The title track, “Sorta Social,” finds Snow embracing the idea that he doesn’t have to be the extravert he used to be before the pandemic – and that’s okay. “I can be somewhere in between. It gives the listener permission to change. That’s empowering, and I think that comes through in this song.”

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I asked him how embarking on a music career has been similar to pursuing a writing career. He says there is quite a bit of overlap. “Writing lyrics and compelling sentences both require rhythm, earnestness, playfulness, metaphor, and most importantly heart,” Snow says. “Writing interesting songs and articles both build suspense and release and take the listener or reader on a short journey (either emotionally, intellectually, or both).” He made mention of how scary it can be to release something, whether that be music, literature, art, etc. Both music and literature require you to be vulnerable and to open yourself up to criticism. “But a statue has never been erected in honor of a critic, so it’s not that big of a deal,” he laughs.

In terms of differences, Snow found comfort in the fact that songs are much more formulaic. “Which I’m totally okay with,” he says. “For example, Western music only uses 12 notes. Twelve. English, on the other hand, gives the creator over 1 million words to express themselves. The challenge of music is how to arrange those 12 notes in a way that excites the listener.”

His songs “Back In The Race” and “Ricky’s Song” definitely caught my attention. “Ricky’s Song” especially. It gave me the same carefree vibes that I get from the less absurd entries of The Presidents of the United States of America. When I told Snow this, he responded with a knowing, “Millions of peaches–thank you!”

That’s not to say that he’s incapable of writing dark music. “Control What You Can” and “Alright Here” both deal with heavier themes, but he keeps his sonics upbeat at least 80% of the time.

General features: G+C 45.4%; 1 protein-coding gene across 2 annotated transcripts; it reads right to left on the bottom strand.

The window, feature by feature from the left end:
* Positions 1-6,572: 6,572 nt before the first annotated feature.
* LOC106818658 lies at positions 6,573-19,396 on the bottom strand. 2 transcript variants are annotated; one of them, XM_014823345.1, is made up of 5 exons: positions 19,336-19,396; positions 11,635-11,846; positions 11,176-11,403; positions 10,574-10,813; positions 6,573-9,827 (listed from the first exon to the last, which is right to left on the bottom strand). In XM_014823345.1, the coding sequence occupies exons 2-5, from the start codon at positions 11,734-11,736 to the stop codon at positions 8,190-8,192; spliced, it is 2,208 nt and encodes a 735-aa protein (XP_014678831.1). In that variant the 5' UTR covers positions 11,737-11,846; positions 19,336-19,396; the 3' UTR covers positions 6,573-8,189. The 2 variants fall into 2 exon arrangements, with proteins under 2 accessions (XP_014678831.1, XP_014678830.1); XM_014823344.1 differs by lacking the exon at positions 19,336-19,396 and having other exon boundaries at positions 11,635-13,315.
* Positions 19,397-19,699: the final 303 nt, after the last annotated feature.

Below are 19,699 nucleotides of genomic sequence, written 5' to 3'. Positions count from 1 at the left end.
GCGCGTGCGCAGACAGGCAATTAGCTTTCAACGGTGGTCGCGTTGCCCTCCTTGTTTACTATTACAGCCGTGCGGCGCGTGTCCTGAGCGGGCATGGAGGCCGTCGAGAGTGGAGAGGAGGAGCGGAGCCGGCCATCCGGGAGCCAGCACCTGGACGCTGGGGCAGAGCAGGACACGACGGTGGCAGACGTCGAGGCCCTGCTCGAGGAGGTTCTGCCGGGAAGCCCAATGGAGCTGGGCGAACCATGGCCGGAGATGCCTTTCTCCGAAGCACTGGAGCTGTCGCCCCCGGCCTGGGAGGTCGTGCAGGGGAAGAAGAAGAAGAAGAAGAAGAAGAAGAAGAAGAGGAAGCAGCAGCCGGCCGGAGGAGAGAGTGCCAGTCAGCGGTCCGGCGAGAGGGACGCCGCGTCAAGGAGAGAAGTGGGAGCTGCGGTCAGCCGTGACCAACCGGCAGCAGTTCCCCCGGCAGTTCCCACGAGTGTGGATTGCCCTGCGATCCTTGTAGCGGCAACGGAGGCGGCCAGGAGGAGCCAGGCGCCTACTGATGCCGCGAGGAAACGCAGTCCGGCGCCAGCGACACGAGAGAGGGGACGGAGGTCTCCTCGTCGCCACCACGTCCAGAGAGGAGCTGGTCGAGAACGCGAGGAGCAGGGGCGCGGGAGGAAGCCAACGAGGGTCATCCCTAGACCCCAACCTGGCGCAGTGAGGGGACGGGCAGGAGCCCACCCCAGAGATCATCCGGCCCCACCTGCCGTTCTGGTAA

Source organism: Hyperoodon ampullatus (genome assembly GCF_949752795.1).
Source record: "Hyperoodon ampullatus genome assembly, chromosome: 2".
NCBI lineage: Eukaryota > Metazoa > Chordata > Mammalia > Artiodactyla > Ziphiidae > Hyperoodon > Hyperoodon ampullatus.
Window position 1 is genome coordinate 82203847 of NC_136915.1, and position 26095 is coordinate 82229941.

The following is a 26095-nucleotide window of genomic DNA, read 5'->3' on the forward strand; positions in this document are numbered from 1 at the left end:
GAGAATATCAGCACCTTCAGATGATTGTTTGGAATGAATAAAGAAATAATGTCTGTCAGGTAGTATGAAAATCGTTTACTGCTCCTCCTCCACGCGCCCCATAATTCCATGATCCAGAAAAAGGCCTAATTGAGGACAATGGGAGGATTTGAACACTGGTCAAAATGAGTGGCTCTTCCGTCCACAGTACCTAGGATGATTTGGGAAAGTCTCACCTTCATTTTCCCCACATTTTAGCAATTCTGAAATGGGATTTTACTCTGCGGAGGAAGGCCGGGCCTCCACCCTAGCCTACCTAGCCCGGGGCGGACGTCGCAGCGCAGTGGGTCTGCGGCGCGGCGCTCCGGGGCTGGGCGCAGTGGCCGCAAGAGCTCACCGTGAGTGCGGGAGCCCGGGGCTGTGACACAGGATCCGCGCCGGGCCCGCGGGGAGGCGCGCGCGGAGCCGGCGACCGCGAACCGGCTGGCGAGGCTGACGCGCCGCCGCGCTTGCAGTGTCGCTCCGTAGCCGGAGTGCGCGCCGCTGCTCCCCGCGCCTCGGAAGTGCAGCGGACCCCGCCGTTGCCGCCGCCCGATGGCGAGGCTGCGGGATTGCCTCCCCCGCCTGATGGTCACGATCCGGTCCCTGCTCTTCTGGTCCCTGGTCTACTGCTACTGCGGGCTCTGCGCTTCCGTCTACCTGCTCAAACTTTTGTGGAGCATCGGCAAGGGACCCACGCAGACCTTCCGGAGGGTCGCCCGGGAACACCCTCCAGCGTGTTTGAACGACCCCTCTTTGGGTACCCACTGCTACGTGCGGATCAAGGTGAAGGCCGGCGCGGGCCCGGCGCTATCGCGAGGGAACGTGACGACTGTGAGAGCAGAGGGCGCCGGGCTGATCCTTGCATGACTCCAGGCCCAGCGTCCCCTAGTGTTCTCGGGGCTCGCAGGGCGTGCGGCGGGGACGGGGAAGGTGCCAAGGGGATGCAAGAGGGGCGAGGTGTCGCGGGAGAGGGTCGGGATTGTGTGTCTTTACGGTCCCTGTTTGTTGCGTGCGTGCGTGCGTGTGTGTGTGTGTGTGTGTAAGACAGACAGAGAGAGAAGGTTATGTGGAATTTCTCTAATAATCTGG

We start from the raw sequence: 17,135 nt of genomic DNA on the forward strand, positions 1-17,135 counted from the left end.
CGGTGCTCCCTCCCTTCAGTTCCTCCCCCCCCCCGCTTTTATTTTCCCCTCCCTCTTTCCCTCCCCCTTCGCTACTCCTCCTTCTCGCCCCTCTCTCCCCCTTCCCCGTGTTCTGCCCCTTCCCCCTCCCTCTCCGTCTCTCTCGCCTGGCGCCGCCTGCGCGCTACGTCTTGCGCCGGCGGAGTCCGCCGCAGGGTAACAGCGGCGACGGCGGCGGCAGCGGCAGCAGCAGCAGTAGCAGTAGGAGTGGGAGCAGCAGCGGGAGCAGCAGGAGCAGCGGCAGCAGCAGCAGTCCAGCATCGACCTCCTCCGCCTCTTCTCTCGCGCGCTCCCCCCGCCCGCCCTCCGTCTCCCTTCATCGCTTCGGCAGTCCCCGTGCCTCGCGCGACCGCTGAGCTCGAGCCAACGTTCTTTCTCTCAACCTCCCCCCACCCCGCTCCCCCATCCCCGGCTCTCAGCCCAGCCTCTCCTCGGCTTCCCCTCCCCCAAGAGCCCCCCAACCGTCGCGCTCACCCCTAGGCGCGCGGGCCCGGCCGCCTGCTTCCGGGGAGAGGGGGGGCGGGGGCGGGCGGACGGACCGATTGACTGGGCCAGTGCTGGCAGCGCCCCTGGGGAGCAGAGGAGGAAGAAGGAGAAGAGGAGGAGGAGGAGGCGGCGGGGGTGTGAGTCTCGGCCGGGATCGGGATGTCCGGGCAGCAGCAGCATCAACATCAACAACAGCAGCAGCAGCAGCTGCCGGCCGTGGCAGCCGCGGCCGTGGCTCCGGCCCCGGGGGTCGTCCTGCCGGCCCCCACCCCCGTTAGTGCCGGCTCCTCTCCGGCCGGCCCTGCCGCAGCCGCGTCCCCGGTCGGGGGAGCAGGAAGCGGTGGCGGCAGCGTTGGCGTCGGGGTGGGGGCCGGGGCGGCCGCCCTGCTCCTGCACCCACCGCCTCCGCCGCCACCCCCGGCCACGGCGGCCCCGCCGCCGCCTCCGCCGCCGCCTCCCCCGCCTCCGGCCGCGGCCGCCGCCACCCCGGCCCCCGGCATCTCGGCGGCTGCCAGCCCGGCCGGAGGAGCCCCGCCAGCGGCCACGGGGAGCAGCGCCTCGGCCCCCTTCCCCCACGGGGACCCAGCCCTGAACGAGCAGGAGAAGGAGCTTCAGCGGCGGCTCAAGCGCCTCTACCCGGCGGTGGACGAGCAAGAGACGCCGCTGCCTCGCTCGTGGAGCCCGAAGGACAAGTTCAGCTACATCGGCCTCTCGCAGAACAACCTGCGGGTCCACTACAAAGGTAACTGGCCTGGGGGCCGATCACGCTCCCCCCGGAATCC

“Presidents were one of the rare 90’s acts that didn’t take themselves seriously like the rest of alternative/grunge did that decade,” he says. “As an optimist, I prefer upbeat music. Life’s too short to spend most of it in the gutter.”

Blake Snow (right) with his band.

This ethos forms the backbone of his musical output, and it’s one he feels passionate about. “When I first started writing songs as a teenager and college student, I didn’t have much to say. I was trying to force the issue because I wanted it, but wasn’t doing it with heart,” he says. “After the world collapsed in 2020, that all changed. For the first time in my life, I had a lot to say both musically and lyrically. And since I’d spent the previous 15 years writing full-time, lyrics came much easier than before I became a writer.”

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Blake Snow’s music is a fascinating listen. A storyteller first and foremost, he treats guitars, pianos, and synthesizers like he treats pencils, typewriters, and word processors. They’re all vehicles for emotive communication.

Each song is a sonic facsimile of Snow himself: optimistic, overflowing with observations about life and the world around him. A self-described illiterate musician, it’s going to be fun watching Snow cut his teeth in the local scene with future releases and live performances. If his past is any sign of his future, he’ll be literate in no time.

You can learn more about Blake Snow here. Listen to his song “Sorta Social” below.